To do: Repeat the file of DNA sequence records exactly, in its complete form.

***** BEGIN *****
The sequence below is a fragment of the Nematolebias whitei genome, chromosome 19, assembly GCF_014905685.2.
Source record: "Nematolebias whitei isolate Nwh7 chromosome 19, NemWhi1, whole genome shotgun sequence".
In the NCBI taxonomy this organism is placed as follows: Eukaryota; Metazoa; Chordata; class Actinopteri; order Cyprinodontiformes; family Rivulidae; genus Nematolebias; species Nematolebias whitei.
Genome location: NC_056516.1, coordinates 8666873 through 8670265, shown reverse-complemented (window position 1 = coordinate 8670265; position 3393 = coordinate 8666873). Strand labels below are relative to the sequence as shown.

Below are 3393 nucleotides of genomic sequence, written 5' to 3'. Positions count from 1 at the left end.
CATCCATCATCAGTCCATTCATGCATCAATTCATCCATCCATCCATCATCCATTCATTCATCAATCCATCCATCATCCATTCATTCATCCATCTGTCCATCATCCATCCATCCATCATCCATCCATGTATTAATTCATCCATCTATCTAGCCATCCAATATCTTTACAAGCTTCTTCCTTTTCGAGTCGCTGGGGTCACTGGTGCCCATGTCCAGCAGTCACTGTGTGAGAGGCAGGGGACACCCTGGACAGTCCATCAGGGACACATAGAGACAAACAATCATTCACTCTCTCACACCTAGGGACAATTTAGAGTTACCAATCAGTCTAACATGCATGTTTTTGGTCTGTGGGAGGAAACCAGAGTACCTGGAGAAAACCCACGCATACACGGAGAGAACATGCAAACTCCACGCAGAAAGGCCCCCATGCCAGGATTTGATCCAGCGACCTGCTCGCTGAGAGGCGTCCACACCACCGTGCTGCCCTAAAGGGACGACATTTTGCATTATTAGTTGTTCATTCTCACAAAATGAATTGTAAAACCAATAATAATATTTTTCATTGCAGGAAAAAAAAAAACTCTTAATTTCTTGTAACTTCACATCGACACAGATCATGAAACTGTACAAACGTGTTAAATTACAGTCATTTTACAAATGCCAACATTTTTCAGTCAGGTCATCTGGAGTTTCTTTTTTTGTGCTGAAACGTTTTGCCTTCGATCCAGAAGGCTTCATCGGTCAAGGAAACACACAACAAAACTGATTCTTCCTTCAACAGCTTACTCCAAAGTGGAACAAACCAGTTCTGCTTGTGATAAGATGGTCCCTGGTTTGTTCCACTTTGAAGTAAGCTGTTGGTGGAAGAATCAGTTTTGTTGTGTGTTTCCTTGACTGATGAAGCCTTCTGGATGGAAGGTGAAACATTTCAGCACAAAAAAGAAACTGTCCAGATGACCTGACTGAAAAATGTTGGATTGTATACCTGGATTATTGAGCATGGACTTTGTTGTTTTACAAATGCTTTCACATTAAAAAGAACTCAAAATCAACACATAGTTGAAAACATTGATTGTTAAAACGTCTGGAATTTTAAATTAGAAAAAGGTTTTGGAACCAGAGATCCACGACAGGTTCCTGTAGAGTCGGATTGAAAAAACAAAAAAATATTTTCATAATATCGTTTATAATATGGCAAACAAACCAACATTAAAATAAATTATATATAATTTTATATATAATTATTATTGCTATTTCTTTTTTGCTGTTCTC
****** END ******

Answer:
The sequence below is a fragment of the Nematolebias whitei genome, chromosome 19, assembly GCF_014905685.2.
Source record: "Nematolebias whitei isolate Nwh7 chromosome 19, NemWhi1, whole genome shotgun sequence".
In the NCBI taxonomy this organism is placed as follows: Eukaryota; Metazoa; Chordata; class Actinopteri; order Cyprinodontiformes; family Rivulidae; genus Nematolebias; species Nematolebias whitei.
Genome location: NC_056516.1, coordinates 8666873 through 8670265, shown reverse-complemented (window position 1 = coordinate 8670265; position 3393 = coordinate 8666873). Strand labels below are relative to the sequence as shown.

Below are 3393 nucleotides of genomic sequence, written 5' to 3'. Positions count from 1 at the left end.
CATCCATCATCAGTCCATTCATGCATCAATTCATCCATCCATCCATCATCCATTCATTCATCAATCCATCCATCATCCATTCATTCATCCATCTGTCCATCATCCATCCATCCATCATCCATCCATGTATTAATTCATCCATCTATCTAGCCATCCAATATCTTTACAAGCTTCTTCCTTTTCGAGTCGCTGGGGTCACTGGTGCCCATGTCCAGCAGTCACTGTGTGAGAGGCAGGGGACACCCTGGACAGTCCATCAGGGACACATAGAGACAAACAATCATTCACTCTCTCACACCTAGGGACAATTTAGAGTTACCAATCAGTCTAACATGCATGTTTTTGGTCTGTGGGAGGAAACCAGAGTACCTGGAGAAAACCCACGCATACACGGAGAGAACATGCAAACTCCACGCAGAAAGGCCCCCATGCCAGGATTTGATCCAGCGACCTGCTCGCTGAGAGGCGTCCACACCACCGTGCTGCCCTAAAGGGACGACATTTTGCATTATTAGTTGTTCATTCTCACAAAATGAATTGTAAAACCAATAATAATATTTTTCATTGCAGGAAAAAAAAAAACTCTTAATTTCTTGTAACTTCACATCGACACAGATCATGAAACTGTACAAACGTGTTAAATTACAGTCATTTTACAAATGCCAACATTTTTCAGTCAGGTCATCTGGAGTTTCTTTTTTTGTGCTGAAACGTTTTGCCTTCGATCCAGAAGGCTTCATCGGTCAAGGAAACACACAACAAAACTGATTCTTCCTTCAACAGCTTACTCCAAAGTGGAACAAACCAGTTCTGCTTGTGATAAGATGGTCCCTGGTTTGTTCCACTTTGAAGTAAGCTGTTGGTGGAAGAATCAGTTTTGTTGTGTGTTTCCTTGACTGATGAAGCCTTCTGGATGGAAGGTGAAACATTTCAGCACAAAAAAGAAACTGTCCAGATGACCTGACTGAAAAATGTTGGATTGTATACCTGGATTATTGAGCATGGACTTTGTTGTTTTACAAATGCTTTCACATTAAAAAGAACTCAAAATCAACACATAGTTGAAAACATTGATTGTTAAAACGTCTGGAATTTTAAATTAGAAAAAGGTTTTGGAACCAGAGATCCACGACAGGTTCCTGTAGAGTCGGATTGAAAAAACAAAAAAATATTTTCATAATATCGTTTATAATATGGCAAACAAACCAACATTAAAATAAATTATATATAATTTTATATATAATTATTATTGCTATTTCTTTTTTGCTGTTCTC